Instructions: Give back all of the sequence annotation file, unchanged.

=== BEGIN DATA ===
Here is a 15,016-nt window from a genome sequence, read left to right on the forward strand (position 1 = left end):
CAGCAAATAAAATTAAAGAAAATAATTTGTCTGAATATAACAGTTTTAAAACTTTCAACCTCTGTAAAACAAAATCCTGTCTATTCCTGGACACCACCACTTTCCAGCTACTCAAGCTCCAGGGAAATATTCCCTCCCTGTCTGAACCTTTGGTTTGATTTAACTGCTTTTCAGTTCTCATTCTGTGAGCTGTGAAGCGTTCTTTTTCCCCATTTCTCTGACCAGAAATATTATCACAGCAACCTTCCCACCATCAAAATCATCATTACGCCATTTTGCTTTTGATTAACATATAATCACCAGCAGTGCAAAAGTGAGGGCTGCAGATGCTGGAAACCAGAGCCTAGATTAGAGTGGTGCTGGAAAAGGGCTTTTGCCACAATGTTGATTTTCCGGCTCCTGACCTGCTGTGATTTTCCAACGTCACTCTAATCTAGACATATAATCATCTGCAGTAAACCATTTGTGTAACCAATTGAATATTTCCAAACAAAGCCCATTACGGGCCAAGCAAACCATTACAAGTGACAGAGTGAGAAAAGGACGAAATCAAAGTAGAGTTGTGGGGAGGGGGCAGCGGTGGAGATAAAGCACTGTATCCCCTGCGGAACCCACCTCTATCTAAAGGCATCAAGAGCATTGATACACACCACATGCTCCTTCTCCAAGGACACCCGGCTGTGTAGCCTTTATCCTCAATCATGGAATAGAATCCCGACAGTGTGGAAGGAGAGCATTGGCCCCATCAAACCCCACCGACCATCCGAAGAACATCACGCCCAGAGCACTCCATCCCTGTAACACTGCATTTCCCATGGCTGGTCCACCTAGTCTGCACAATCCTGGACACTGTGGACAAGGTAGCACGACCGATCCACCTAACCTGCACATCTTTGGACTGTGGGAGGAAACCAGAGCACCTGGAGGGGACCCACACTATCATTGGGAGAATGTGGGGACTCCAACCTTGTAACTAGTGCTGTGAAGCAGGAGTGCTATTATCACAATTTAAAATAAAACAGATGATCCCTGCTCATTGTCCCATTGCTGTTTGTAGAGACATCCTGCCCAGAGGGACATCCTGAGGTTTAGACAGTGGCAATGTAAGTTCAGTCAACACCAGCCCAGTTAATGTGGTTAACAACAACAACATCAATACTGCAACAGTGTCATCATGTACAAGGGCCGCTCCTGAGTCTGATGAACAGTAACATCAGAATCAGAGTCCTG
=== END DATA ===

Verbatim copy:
Here is a 15,016-nt window from a genome sequence, read left to right on the forward strand (position 1 = left end):
CAGCAAATAAAATTAAAGAAAATAATTTGTCTGAATATAACAGTTTTAAAACTTTCAACCTCTGTAAAACAAAATCCTGTCTATTCCTGGACACCACCACTTTCCAGCTACTCAAGCTCCAGGGAAATATTCCCTCCCTGTCTGAACCTTTGGTTTGATTTAACTGCTTTTCAGTTCTCATTCTGTGAGCTGTGAAGCGTTCTTTTTCCCCATTTCTCTGACCAGAAATATTATCACAGCAACCTTCCCACCATCAAAATCATCATTACGCCATTTTGCTTTTGATTAACATATAATCACCAGCAGTGCAAAAGTGAGGGCTGCAGATGCTGGAAACCAGAGCCTAGATTAGAGTGGTGCTGGAAAAGGGCTTTTGCCACAATGTTGATTTTCCGGCTCCTGACCTGCTGTGATTTTCCAACGTCACTCTAATCTAGACATATAATCATCTGCAGTAAACCATTTGTGTAACCAATTGAATATTTCCAAACAAAGCCCATTACGGGCCAAGCAAACCATTACAAGTGACAGAGTGAGAAAAGGACGAAATCAAAGTAGAGTTGTGGGGAGGGGGCAGCGGTGGAGATAAAGCACTGTATCCCCTGCGGAACCCACCTCTATCTAAAGGCATCAAGAGCATTGATACACACCACATGCTCCTTCTCCAAGGACACCCGGCTGTGTAGCCTTTATCCTCAATCATGGAATAGAATCCCGACAGTGTGGAAGGAGAGCATTGGCCCCATCAAACCCCACCGACCATCCGAAGAACATCACGCCCAGAGCACTCCATCCCTGTAACACTGCATTTCCCATGGCTGGTCCACCTAGTCTGCACAATCCTGGACACTGTGGACAAGGTAGCACGACCGATCCACCTAACCTGCACATCTTTGGACTGTGGGAGGAAACCAGAGCACCTGGAGGGGACCCACACTATCATTGGGAGAATGTGGGGACTCCAACCTTGTAACTAGTGCTGTGAAGCAGGAGTGCTATTATCACAATTTAAAATAAAACAGATGATCCCTGCTCATTGTCCCATTGCTGTTTGTAGAGACATCCTGCCCAGAGGGACATCCTGAGGTTTAGACAGTGGCAATGTAAGTTCAGTCAACACCAGCCCAGTTAATGTGGTTAACAACAACAACATCAATACTGCAACAGTGTCATCATGTACAAGGGCCGCTCCTGAGTCTGATGAACAGTAACATCAGAATCAGAGTCCTG